Whether you’re searching for dinner recipes, learning about astronomy, playing games or streaming online music, the App Store now boasts more than 150,000 downloadable apps — and counting.
But what about those who prefer spending time in their home theater opposed to on-the-go entertainment seekers? Yep, there are apps for them, too. And plenty of them.
The following is a look at what’s new and newsworthy for iPhone and iPod touch owners.
A handful of apps can turn your iPhone into a universal remote capable of controlling your HDTV and other home theater components.
The NewKinetix Rē Universal iPhone Remote Control (newkinetix.com), for example, communicates with all your AV equipment via infrared (IR) — by either “learning” from the original remote or taking advantage of its extensive database of device codes. The app is free, but the IR dongle that snaps into the dock connector is $69.95.
ThinkFlood’s new RedEye Mini (thinkflood.com), on the other hand, is a universal remote solution that doesn’t require the iPhone or iPod touch’s dock connector, therefore you could charge it up at the same time. Instead, the small antenna plugs into the headphone jack and lets you control your gear up to 30 feet away. The $50 hardware should be available this spring (to replace the previous RedEye dongle, which sells for $188) and the free app is currently available at the App Store. With this download you can customize the user-interface in a number of ways, including support for multi-touch, accelerometer and custom macro commands.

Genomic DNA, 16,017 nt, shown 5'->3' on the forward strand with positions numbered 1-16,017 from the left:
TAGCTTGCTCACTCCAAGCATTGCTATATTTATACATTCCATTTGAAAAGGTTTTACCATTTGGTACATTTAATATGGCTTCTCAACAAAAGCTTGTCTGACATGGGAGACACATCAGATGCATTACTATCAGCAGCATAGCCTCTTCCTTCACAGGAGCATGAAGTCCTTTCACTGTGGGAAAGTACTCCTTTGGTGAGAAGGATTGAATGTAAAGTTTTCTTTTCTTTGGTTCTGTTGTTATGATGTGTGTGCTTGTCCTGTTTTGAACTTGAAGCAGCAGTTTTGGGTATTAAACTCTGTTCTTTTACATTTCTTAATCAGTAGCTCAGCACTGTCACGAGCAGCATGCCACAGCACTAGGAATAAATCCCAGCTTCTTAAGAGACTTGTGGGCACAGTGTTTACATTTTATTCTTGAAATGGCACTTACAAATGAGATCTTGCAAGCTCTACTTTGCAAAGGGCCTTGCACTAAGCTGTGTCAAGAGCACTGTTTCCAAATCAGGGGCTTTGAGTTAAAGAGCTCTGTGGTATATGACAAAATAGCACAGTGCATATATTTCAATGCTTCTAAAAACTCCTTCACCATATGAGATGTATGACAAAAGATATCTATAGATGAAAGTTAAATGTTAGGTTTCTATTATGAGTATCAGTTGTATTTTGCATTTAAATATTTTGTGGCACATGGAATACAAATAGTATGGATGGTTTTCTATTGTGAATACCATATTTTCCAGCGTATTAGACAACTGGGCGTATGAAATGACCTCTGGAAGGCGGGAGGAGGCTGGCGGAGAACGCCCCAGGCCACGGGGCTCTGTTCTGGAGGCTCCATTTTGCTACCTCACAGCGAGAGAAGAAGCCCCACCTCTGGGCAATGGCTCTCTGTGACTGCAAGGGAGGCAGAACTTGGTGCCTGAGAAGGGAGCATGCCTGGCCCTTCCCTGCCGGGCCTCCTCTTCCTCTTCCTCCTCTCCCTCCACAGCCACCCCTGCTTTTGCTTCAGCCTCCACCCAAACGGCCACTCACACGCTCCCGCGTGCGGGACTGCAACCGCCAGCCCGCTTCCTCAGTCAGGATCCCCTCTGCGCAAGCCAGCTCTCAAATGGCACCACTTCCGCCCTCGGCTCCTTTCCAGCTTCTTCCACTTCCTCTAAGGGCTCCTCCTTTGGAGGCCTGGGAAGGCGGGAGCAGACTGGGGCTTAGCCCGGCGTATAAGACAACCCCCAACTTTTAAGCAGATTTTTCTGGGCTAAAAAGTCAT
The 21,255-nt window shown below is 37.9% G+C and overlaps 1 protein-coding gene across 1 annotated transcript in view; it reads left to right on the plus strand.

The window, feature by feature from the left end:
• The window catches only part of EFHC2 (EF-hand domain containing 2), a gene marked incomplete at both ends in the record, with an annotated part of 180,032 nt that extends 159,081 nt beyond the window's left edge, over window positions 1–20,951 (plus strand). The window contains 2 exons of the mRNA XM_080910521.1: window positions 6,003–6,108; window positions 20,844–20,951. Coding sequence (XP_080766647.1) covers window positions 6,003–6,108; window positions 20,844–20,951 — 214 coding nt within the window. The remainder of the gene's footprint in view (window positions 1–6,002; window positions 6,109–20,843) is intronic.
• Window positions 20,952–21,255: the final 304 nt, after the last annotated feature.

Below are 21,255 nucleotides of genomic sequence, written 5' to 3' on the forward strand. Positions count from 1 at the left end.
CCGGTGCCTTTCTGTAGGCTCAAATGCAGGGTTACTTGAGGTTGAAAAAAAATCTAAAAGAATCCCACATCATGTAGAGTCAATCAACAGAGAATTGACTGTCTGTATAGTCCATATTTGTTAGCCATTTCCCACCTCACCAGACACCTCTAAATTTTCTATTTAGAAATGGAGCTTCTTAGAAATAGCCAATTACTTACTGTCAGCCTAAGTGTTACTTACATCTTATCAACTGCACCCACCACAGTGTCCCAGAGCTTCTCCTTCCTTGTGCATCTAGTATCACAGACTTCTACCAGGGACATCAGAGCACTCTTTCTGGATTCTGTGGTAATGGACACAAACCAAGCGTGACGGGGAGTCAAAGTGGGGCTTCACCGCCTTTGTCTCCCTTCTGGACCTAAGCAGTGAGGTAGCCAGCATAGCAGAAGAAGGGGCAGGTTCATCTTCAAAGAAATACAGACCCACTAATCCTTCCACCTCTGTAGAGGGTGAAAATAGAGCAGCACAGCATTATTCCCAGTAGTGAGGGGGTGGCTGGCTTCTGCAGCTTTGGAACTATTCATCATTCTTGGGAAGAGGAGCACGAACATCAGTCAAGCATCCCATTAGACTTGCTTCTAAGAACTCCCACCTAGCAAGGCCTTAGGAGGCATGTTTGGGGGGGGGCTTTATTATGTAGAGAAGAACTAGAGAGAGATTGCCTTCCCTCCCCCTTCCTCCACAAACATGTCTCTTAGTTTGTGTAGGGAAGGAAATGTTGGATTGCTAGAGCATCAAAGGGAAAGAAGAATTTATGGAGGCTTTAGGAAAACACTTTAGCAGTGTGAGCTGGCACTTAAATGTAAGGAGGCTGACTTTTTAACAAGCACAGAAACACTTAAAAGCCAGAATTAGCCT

Another contender — the L5 Remote (l5remote.com) — should be available this May and also requires a snap-in dongle.
“Speaker docks” are a popular accessory to an iPod or iPhone, but there are a few obvious limitations: you might want your iPod or iPhone to surf the web, read email or play games while listening to music; you can only hear tunes if you’re near the speaker; and you probably have a much bigger music collection on your computer’s hard drive.
The Sonos ZonePlayer S5 (sonos.com), however, addresses all three of these issues. While it resembles a large white and grey speaker dock, this premium speaker system ($399 per room) wirelessly streams music over your WiFi network, granting you access to everything on your PC (or external hard drive), as well as pooling from thousands of online radio stations that broadcast music or talk.
In fact, thanks to a free downloadable app, simply pull out your iPhone or iPod touch and use your fingertip to select songs from your entire collection — searchable by artist, song, album, and so forth — and you can even queue songs to play in the order you like. Or tap to access online music stations from around the world, covering all genres, and with the ability to bookmark your favourites.
You can place a Sonos ZonePlayer 5 in any room in your home (or on a backyard deck) and hear something different in each room, if you like, or synchronize them all to play the same tune at the same time.
The sound quality is also top-notch, even rivaling (nay, outperforming) the impressive Bose SoundDock products. Each unit houses a 5-driver speaker for well-balanced and powerful audio. Volume can be controlled on the Sonos speaker or via the iPod touch or iPhone.
If desired, you can also connect other devices to any ZonePlayer, such as a regular iPod or CD player, and have that audio streamed around the home, too.
Aside from the relatively steep price tag, the only other downside to the Sonos ZonePlayer 5 system is that one needs to be wired to your high-speed modem or router (Ethernet cable included), but then all the rest can be wireless. Or if you own a previous Sonos bridge, that’ll do the trick, too.